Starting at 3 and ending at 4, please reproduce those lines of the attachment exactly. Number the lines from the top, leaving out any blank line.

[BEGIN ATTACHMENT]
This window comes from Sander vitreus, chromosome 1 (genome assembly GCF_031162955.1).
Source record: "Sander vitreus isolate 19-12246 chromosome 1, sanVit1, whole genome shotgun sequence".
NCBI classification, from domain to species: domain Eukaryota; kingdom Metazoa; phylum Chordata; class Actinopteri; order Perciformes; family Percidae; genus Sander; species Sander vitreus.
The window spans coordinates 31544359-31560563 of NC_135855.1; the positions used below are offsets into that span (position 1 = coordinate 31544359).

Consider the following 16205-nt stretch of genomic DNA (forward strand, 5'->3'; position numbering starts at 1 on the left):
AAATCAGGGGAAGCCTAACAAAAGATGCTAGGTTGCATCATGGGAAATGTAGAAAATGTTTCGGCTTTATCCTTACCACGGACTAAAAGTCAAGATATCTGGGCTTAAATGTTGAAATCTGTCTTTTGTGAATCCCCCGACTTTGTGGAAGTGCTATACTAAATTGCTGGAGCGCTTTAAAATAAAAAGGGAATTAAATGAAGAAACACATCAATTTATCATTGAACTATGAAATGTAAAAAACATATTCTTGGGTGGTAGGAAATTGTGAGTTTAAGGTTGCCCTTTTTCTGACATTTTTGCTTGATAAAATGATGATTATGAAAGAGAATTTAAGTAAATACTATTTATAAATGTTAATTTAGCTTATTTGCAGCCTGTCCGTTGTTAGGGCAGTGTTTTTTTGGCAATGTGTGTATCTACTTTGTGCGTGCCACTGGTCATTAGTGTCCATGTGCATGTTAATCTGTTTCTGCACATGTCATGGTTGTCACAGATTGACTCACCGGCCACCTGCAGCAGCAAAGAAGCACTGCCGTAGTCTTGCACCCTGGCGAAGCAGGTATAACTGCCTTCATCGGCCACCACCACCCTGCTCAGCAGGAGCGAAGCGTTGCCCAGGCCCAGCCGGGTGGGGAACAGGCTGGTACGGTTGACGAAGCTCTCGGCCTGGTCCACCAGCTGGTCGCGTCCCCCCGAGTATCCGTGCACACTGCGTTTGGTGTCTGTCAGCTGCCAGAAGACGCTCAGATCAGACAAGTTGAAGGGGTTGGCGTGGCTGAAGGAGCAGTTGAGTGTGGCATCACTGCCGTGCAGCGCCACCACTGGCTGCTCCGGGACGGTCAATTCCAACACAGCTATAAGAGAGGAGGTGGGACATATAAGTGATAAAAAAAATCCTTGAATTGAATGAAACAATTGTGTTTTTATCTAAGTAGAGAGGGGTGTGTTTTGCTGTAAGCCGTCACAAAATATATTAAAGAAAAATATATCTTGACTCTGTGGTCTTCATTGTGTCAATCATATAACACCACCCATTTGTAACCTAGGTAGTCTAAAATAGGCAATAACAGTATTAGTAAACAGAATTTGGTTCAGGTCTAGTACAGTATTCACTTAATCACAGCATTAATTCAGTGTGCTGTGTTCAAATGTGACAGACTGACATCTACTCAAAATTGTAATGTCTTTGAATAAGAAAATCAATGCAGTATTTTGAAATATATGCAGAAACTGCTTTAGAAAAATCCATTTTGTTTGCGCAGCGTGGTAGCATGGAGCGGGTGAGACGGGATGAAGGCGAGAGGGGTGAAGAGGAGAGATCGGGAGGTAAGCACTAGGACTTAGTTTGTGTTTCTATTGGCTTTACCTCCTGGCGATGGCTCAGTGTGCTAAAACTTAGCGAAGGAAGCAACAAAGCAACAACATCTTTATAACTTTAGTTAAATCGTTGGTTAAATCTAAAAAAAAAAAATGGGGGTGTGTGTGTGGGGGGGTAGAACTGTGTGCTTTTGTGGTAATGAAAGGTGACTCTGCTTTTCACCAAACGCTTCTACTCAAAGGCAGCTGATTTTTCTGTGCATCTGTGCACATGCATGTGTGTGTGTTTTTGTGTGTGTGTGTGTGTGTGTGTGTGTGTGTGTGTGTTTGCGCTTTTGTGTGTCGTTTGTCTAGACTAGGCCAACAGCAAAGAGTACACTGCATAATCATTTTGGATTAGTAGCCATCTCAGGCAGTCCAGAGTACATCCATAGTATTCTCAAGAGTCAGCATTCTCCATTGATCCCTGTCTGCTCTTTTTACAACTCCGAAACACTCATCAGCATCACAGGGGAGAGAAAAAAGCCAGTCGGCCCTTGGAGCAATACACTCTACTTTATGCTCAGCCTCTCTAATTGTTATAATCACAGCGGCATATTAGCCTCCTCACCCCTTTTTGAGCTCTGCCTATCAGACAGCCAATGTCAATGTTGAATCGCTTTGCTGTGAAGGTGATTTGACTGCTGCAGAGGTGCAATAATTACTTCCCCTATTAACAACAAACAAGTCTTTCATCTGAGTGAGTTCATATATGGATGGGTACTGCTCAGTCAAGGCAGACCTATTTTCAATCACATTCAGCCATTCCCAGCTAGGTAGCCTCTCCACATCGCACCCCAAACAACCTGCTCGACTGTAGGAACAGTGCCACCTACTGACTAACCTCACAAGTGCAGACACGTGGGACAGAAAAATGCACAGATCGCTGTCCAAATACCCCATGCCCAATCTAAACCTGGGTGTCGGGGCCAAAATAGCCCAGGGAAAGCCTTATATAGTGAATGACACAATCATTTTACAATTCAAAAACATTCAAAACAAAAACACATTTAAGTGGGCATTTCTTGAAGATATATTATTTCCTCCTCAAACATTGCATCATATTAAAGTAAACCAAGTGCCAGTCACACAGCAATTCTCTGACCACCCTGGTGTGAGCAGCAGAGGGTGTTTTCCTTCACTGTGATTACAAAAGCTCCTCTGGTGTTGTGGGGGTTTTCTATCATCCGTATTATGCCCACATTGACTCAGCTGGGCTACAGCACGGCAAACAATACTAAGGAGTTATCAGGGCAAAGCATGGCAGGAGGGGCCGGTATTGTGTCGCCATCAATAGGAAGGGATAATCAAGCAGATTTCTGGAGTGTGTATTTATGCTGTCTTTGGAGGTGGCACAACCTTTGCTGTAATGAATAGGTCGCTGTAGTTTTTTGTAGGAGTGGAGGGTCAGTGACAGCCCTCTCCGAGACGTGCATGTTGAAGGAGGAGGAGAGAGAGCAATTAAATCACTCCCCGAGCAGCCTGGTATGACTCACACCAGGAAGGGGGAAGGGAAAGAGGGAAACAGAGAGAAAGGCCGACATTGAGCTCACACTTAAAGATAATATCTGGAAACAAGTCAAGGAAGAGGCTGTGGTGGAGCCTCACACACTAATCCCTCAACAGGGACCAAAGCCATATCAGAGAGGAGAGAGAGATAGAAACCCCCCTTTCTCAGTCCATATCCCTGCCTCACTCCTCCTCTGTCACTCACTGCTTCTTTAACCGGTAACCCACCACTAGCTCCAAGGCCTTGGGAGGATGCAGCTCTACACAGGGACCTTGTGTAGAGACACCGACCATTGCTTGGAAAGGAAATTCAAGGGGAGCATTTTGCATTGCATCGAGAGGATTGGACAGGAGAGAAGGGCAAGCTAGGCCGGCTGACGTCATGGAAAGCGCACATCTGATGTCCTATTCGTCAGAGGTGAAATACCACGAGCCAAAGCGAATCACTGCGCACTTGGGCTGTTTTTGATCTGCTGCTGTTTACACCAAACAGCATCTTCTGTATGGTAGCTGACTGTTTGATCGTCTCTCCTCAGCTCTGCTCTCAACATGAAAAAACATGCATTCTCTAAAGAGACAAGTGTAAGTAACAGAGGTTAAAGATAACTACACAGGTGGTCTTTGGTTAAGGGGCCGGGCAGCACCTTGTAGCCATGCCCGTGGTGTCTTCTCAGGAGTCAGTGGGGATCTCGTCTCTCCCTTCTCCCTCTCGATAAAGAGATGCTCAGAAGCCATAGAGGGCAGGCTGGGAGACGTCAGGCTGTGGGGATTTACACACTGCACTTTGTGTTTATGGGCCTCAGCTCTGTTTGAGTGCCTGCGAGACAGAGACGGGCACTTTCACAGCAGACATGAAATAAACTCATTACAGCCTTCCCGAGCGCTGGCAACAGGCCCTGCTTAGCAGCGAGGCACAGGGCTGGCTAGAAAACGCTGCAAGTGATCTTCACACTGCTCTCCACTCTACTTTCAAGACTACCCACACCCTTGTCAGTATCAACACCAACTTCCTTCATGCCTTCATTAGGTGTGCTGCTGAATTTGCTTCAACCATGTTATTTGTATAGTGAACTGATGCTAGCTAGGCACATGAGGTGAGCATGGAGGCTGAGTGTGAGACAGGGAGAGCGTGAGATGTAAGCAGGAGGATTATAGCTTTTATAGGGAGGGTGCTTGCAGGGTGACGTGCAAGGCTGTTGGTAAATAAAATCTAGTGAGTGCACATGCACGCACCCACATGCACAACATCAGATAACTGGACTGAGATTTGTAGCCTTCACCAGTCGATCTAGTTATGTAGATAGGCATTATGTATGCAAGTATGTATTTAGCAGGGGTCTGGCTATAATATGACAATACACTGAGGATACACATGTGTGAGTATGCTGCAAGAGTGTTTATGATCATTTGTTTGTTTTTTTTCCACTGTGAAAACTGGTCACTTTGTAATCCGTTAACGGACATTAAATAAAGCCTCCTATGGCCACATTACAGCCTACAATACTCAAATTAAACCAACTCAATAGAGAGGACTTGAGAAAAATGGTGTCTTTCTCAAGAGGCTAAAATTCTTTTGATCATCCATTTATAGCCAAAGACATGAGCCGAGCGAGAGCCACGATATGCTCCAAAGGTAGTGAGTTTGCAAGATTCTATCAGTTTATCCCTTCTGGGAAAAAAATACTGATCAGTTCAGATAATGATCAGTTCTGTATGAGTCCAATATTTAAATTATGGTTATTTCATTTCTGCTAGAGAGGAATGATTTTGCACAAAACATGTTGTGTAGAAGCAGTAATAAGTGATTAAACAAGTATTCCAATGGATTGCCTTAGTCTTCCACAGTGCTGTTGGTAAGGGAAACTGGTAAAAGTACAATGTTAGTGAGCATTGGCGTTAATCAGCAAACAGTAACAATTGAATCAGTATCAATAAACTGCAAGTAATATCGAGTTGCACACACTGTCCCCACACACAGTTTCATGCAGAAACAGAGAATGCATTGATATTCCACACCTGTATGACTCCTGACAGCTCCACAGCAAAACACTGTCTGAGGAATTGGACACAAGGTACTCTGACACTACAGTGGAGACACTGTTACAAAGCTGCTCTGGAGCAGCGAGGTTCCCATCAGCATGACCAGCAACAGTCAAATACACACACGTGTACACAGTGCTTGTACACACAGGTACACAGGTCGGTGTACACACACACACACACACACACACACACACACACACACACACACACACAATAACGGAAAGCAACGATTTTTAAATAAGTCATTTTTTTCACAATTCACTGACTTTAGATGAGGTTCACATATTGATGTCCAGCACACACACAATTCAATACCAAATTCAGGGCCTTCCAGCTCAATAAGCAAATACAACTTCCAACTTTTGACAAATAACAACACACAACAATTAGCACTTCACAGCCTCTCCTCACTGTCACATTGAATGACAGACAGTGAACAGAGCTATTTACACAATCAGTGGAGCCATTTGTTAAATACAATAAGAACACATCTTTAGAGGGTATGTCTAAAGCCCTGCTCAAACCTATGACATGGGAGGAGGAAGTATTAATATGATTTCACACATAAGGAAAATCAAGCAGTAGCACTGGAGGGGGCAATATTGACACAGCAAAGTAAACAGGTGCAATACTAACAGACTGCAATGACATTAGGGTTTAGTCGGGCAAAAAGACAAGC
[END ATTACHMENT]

NCBI classification, from domain to species: domain Eukaryota; kingdom Metazoa; phylum Chordata; class Actinopteri; order Perciformes; family Percidae; genus Sander; species Sander vitreus.
The window spans coordinates 31544359-31560563 of NC_135855.1; the positions used below are offsets into that span (position 1 = coordinate 31544359).